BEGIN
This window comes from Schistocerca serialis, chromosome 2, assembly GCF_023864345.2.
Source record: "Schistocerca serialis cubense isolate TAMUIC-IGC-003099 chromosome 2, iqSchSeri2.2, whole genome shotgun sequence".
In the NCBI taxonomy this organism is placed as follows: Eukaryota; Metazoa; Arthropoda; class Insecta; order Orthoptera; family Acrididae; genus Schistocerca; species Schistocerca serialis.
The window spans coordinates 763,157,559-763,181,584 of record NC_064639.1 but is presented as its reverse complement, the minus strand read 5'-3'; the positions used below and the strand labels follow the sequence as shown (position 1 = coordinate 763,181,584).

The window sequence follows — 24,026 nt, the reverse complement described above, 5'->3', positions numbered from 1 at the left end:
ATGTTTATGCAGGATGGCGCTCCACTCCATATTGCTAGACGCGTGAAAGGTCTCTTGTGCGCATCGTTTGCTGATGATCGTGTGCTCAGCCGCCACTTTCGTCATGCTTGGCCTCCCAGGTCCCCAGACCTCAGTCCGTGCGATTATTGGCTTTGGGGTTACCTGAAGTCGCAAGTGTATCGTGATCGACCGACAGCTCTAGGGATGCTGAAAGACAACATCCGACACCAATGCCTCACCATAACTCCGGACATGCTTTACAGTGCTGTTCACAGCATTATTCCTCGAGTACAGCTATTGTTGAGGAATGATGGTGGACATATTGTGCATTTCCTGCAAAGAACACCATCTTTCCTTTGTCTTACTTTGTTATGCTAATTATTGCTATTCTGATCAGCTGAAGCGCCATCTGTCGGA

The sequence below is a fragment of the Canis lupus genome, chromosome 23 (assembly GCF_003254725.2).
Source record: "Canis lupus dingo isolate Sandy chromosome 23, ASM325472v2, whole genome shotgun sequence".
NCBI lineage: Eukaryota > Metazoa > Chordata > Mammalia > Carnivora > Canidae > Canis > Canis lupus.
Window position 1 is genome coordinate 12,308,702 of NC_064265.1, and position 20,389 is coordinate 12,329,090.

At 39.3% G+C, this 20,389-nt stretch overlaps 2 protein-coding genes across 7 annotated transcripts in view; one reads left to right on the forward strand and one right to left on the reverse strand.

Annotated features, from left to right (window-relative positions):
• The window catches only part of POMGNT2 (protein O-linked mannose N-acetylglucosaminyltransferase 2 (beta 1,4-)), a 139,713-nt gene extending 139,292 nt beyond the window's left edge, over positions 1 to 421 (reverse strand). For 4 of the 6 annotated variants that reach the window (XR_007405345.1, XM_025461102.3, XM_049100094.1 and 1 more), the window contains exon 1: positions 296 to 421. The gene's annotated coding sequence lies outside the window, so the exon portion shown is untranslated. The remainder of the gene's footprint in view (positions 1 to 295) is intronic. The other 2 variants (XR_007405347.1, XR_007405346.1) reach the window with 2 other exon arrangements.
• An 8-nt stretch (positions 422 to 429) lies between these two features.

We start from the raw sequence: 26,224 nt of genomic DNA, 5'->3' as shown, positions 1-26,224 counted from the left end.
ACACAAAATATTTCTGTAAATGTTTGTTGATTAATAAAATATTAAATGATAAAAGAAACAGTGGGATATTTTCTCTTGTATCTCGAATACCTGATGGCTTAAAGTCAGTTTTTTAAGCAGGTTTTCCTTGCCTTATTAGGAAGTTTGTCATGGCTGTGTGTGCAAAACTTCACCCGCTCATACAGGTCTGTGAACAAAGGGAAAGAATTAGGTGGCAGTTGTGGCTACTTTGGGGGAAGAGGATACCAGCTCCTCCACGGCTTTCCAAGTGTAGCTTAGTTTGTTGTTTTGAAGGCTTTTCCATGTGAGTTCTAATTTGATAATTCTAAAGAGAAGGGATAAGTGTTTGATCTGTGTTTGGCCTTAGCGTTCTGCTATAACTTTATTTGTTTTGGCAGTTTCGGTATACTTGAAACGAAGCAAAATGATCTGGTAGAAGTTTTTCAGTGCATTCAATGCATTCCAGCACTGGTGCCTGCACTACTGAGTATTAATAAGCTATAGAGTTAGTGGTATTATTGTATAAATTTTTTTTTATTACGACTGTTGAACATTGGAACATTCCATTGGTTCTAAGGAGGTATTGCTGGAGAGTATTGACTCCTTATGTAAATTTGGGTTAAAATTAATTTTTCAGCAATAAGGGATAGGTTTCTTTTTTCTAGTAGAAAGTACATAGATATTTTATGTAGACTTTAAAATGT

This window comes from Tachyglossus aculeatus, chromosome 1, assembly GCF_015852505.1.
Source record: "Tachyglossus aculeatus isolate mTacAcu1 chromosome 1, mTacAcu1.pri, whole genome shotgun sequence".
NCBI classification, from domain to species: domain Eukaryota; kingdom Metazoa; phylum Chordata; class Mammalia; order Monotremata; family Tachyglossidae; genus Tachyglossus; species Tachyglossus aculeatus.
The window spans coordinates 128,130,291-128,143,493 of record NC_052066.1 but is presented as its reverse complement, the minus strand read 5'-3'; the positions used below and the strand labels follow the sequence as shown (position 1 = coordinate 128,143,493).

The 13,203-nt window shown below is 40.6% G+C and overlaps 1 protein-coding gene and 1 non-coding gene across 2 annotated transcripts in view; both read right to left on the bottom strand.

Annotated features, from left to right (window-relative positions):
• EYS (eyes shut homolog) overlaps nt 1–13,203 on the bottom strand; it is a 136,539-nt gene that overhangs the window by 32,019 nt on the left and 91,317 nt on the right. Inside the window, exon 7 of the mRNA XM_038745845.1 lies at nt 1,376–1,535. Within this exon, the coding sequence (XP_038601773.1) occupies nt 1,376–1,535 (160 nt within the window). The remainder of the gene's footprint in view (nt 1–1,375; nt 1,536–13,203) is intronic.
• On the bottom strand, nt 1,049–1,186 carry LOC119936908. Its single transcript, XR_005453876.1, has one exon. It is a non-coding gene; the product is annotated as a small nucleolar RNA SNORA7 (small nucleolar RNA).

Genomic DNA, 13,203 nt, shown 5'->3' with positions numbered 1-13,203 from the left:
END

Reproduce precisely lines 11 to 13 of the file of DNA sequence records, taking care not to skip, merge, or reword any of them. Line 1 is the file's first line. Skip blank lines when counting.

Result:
At 39.3% G+C, this 20,389-nt stretch overlaps 2 protein-coding genes across 7 annotated transcripts in view; one reads left to right on the forward strand and one right to left on the reverse strand.

Annotated features, from left to right (window-relative positions):
• The window catches only part of POMGNT2 (protein O-linked mannose N-acetylglucosaminyltransferase 2 (beta 1,4-)), a 139,713-nt gene extending 139,292 nt beyond the window's left edge, over positions 1 to 421 (reverse strand). For 4 of the 6 annotated variants that reach the window (XR_007405345.1, XM_025461102.3, XM_049100094.1 and 1 more), the window contains exon 1: positions 296 to 421. The gene's annotated coding sequence lies outside the window, so the exon portion shown is untranslated. The remainder of the gene's footprint in view (positions 1 to 295) is intronic. The other 2 variants (XR_007405347.1, XR_007405346.1) reach the window with 2 other exon arrangements.